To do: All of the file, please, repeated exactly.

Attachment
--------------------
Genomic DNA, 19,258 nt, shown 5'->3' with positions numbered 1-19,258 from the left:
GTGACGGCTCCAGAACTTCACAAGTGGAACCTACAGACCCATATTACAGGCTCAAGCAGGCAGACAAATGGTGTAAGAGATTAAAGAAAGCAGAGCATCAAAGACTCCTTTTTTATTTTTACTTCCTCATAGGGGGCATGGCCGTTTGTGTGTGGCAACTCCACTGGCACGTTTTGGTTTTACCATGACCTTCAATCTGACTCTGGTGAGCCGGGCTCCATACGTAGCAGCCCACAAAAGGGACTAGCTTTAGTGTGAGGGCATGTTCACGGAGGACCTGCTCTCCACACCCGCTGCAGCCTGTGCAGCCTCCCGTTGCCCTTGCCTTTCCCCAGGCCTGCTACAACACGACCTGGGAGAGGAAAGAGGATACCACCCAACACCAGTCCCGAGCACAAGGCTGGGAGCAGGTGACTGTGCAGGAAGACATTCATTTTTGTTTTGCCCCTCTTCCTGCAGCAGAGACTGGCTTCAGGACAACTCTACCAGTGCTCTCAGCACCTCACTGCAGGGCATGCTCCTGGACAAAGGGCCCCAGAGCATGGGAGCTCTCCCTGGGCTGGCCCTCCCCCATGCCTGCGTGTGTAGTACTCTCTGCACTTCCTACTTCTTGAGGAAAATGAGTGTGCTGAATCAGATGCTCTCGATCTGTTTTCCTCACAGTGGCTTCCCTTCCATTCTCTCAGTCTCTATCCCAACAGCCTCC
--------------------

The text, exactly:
Genomic DNA, 19,258 nt, shown 5'->3' with positions numbered 1-19,258 from the left:
GTGACGGCTCCAGAACTTCACAAGTGGAACCTACAGACCCATATTACAGGCTCAAGCAGGCAGACAAATGGTGTAAGAGATTAAAGAAAGCAGAGCATCAAAGACTCCTTTTTTATTTTTACTTCCTCATAGGGGGCATGGCCGTTTGTGTGTGGCAACTCCACTGGCACGTTTTGGTTTTACCATGACCTTCAATCTGACTCTGGTGAGCCGGGCTCCATACGTAGCAGCCCACAAAAGGGACTAGCTTTAGTGTGAGGGCATGTTCACGGAGGACCTGCTCTCCACACCCGCTGCAGCCTGTGCAGCCTCCCGTTGCCCTTGCCTTTCCCCAGGCCTGCTACAACACGACCTGGGAGAGGAAAGAGGATACCACCCAACACCAGTCCCGAGCACAAGGCTGGGAGCAGGTGACTGTGCAGGAAGACATTCATTTTTGTTTTGCCCCTCTTCCTGCAGCAGAGACTGGCTTCAGGACAACTCTACCAGTGCTCTCAGCACCTCACTGCAGGGCATGCTCCTGGACAAAGGGCCCCAGAGCATGGGAGCTCTCCCTGGGCTGGCCCTCCCCCATGCCTGCGTGTGTAGTACTCTCTGCACTTCCTACTTCTTGAGGAAAATGAGTGTGCTGAATCAGATGCTCTCGATCTGTTTTCCTCACAGTGGCTTCCCTTCCATTCTCTCAGTCTCTATCCCAACAGCCTCC